« Reply #6 on: November 14, 2014, 08:36:09 am »
...the best way forward now is to define your budget, then define what you're most going to use the PC for but include CPU intensive things like Gaming / 3D CAD / Large database manipulation / etc.

Are you talking about a laptop or building your own desktop ?

I was thinking about building my own laptop, but what a difference a year makes!

Last year I bought two Windows 7 laptop computers, customized them, and then easily put converted then over to Peppermint Linux desktop.  This year just about every computer I'm looking at has Windows 8 or 8.1 installed. (But we both knew this was going to happen sooner or later.  Well, it has happened!  >:()

All I'm looking for is something small enough to tote around, but not so small that I can't see the screen.  I want a portable laptop to use in McDonald's, or a café, to help get me out of the house.  I usually read the news, send an occasional email, use Skype, listen to music, or watch Linux reviews on YouTube.  But, no, I'm not a gamer -- at least not yet!  At present I have no great plans for this computer.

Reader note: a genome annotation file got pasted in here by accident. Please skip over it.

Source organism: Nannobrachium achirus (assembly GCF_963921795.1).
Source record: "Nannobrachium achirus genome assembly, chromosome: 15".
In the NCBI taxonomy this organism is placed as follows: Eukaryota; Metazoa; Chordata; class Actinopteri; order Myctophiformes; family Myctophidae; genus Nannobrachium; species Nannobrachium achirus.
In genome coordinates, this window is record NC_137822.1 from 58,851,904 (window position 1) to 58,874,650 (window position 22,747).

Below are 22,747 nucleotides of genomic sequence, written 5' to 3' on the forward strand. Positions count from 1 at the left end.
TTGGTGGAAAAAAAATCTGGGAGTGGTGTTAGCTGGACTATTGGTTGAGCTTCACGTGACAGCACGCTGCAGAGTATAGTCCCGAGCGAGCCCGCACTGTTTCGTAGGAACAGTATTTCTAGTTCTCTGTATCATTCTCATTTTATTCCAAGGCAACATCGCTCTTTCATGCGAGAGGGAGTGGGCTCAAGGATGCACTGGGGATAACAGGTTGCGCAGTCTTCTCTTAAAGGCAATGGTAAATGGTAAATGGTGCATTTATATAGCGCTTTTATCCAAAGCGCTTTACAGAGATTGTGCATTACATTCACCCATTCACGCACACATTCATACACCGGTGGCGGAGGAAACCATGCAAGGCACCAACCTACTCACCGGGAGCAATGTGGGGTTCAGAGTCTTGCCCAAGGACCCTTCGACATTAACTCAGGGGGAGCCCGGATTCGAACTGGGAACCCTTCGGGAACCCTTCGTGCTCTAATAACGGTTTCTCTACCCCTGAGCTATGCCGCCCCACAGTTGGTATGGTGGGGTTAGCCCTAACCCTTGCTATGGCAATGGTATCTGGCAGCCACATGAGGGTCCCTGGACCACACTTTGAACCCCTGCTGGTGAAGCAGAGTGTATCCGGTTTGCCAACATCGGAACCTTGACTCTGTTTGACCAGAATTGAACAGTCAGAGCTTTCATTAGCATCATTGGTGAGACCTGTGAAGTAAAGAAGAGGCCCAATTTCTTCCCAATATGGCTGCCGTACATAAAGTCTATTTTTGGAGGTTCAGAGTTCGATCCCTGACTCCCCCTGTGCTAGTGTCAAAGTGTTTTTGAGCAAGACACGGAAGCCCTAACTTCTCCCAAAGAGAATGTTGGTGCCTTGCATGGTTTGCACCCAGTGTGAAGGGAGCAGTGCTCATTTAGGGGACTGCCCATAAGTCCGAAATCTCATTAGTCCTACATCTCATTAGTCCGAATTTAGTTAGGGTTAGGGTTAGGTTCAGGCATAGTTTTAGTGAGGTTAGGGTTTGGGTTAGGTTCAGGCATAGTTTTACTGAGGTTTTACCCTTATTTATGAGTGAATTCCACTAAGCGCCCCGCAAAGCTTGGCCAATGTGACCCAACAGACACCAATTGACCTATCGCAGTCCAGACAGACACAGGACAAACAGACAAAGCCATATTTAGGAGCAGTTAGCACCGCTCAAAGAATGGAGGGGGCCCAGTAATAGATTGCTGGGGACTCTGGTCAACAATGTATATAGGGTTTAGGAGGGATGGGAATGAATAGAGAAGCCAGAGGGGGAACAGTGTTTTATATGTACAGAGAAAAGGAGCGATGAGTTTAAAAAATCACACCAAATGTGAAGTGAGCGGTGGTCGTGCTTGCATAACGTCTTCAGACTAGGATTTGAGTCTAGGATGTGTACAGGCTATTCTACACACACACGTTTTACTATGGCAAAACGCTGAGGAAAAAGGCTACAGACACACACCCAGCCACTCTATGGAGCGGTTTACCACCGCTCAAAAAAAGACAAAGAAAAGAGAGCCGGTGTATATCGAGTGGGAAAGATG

Although I hope I'm wrong here, I don't think this year is going to produce the holiday deals we saw last year.  I know the media says the economy is improving for all of us, but things still feel very pinched around here.

This is the computer I'm looking at right now:  I just discovered it this morning.  I know it's a pig in a poke, but if I can't convert it to Linux, there's always some family member who will gladly take the thing off my hands.  The processor is weak, and, from the looks of it, it comes with either Window 8 or 8.1  installed -- which I know is not a good thing for us Linux users.  (I never had an Asus, and I know nothing about its boot configurations.)

http://www.bestbuy.com/site/asus-15-6-laptop-intel-celeron-4gb-memory-500gb-hard-drive-black/7288011.p?id=1219262036899&skuId=7288011&ep=pv-1.6.4,rc-mv,dr-all,av-1.0,rk-12

Thank you PCNetSpec for the thoughts you shared.  I feel much better about my confusion now!  ;)
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Offline PCNetSpec

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Re: The New Intel Processors (SOLVED)
« Reply #7 on: November 14, 2014, 09:16:36 am »
Seems like (at least) Mint will go on that model: